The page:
Intelligence in DSM-IV combined type attention-deficit/hyperactivity disorder is not predicted by either dopamine receptor/transporter genes or other previously identified risk alleles for attention-deficit/hyperactivity disorder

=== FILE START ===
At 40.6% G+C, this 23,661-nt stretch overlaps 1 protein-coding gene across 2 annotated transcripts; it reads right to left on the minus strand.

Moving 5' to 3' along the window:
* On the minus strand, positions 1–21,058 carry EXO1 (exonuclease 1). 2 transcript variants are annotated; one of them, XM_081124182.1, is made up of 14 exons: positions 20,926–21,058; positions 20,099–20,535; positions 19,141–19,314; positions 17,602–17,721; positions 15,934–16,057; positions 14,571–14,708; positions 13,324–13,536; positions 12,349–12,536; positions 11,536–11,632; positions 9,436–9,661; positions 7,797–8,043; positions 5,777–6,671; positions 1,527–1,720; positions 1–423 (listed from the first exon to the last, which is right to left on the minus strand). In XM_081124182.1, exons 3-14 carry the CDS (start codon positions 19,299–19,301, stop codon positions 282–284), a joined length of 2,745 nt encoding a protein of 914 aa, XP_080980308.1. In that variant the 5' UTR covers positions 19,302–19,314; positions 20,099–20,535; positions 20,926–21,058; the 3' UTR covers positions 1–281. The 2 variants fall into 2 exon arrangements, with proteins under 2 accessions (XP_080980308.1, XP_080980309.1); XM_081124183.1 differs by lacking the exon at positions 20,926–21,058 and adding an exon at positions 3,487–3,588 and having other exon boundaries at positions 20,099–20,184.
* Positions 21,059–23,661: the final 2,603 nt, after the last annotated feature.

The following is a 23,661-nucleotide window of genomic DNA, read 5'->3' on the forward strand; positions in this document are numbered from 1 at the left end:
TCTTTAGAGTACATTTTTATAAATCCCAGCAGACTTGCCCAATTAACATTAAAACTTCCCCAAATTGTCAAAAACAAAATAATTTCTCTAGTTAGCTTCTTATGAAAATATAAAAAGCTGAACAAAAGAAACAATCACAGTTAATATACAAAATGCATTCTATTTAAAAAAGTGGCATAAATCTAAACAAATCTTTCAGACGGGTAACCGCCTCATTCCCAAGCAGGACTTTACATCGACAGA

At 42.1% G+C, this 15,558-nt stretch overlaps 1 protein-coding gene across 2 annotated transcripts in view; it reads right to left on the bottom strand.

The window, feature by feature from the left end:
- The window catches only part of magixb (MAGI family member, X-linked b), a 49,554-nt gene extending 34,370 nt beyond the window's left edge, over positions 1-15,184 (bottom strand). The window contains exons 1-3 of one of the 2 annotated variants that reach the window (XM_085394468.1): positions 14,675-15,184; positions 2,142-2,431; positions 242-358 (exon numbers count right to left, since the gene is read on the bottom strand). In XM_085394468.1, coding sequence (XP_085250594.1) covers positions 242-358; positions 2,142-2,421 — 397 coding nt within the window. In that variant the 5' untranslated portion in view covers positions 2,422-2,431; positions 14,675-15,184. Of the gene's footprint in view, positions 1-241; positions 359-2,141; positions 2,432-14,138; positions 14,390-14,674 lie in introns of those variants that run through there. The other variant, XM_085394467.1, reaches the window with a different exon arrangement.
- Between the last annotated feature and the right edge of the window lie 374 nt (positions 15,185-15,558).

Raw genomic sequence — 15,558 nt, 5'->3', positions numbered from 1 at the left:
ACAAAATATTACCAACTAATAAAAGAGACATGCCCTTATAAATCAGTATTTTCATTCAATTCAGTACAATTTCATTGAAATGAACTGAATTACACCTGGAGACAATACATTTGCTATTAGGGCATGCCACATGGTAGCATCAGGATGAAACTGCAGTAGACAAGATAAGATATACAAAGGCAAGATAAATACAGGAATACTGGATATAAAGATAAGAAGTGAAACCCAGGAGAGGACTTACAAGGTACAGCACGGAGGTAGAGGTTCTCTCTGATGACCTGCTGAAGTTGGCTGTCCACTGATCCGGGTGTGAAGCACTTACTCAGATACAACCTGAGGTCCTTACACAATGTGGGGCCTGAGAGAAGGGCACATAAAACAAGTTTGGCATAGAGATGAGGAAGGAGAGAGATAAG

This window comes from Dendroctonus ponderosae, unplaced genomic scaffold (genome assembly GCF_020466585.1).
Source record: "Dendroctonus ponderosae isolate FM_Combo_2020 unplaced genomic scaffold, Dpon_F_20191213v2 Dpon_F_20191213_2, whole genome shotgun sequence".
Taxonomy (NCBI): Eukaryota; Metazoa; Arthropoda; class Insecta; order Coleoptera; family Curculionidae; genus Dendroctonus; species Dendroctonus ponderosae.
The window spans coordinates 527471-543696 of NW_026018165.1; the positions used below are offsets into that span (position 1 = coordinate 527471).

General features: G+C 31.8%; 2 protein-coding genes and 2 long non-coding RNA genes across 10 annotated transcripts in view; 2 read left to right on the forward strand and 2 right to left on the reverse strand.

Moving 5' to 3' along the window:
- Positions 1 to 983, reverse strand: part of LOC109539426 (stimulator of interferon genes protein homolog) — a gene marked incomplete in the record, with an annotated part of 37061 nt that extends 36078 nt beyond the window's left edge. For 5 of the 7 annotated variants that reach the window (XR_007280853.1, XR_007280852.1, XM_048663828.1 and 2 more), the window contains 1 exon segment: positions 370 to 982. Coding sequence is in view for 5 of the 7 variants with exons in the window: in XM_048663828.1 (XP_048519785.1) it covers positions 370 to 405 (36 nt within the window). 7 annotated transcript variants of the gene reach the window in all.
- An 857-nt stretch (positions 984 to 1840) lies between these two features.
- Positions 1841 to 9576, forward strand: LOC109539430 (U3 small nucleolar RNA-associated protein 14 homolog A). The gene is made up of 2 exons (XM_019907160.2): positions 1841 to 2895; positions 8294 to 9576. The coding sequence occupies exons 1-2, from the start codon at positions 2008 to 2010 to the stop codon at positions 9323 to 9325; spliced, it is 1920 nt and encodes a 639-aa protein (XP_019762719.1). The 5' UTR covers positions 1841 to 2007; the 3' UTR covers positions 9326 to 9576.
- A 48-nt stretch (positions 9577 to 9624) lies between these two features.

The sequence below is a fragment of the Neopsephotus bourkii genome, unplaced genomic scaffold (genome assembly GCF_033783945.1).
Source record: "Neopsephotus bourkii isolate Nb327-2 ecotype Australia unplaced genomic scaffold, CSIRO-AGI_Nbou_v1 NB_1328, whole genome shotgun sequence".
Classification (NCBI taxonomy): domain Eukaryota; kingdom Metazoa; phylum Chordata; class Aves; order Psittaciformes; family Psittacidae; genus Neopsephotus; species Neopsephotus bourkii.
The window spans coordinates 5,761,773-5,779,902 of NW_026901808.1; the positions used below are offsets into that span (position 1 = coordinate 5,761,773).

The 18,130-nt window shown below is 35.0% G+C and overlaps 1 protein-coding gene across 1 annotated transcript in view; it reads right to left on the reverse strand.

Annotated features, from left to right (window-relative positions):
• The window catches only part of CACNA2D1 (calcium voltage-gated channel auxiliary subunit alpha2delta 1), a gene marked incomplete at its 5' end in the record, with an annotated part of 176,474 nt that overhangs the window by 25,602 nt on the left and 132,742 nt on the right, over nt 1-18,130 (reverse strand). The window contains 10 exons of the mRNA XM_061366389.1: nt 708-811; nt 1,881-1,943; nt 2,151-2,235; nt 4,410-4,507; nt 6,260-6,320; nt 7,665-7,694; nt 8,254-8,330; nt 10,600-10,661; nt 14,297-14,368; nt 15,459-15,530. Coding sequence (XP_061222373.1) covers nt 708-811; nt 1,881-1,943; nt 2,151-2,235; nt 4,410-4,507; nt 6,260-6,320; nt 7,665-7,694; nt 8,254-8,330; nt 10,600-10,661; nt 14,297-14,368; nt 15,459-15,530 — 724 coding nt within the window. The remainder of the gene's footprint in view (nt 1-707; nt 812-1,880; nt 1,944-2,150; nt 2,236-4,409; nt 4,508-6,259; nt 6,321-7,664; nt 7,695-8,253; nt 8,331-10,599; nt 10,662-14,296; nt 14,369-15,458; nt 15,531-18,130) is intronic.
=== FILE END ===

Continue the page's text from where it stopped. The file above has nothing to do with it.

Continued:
A major goal of genetic studies of attention deficit hyperactivity disorder (ADHD) is to identify individual characteristics that might help segregate the disorder's inherent heterogeneity. [Mill et al. (2006); Arch Ger Psychiatry 63:462–469] recently reported a potentially important association between two dopamine-related risk polymorphisms (DRD4 variable number tandem repeat (VNTR) in exon 3 and DAT1 VNTR in the 3′ UTR) and lowered IQ in ADHD. The objective of the current study was to replicate the [Mill et al. (2006); Arch Ger Psychiatry 63:462–469] findings in a clinical sample and to extend the analysis to a large range of alternative SNP markers of putative ADHD risk alleles identified in a recent study [Brookes et al. (2006); Mol Genet 11:934–953]. Participants were 1081 children and adolescents with a research-confirmed combined type ADHD diagnosis and 1300 unaffected siblings who took part in the International Multi-centre ADHD Genetics (IMAGE) project. They were recruited from multiple settings from across Europe: Belgium, Britain, Germany, Ireland, Israel, Netherlands, Spain and Switzerland. The results were that ADHD was associated with reduced IQ. However, there was no association between the two dopamine-related risk polymorphisms and IQ in either the probands or their siblings. Furthermore, other selected genetic markers previously demonstrated to be associated with ADHD in this sample were not associated with IQ. This large scale study with a clinically ascertained and regorously diagnosed sample failed to replicate the association between genetic polymorphisms in the dopamine system and IQ in ADHD. We also observed no association of other SNPs with IQ in ADHD.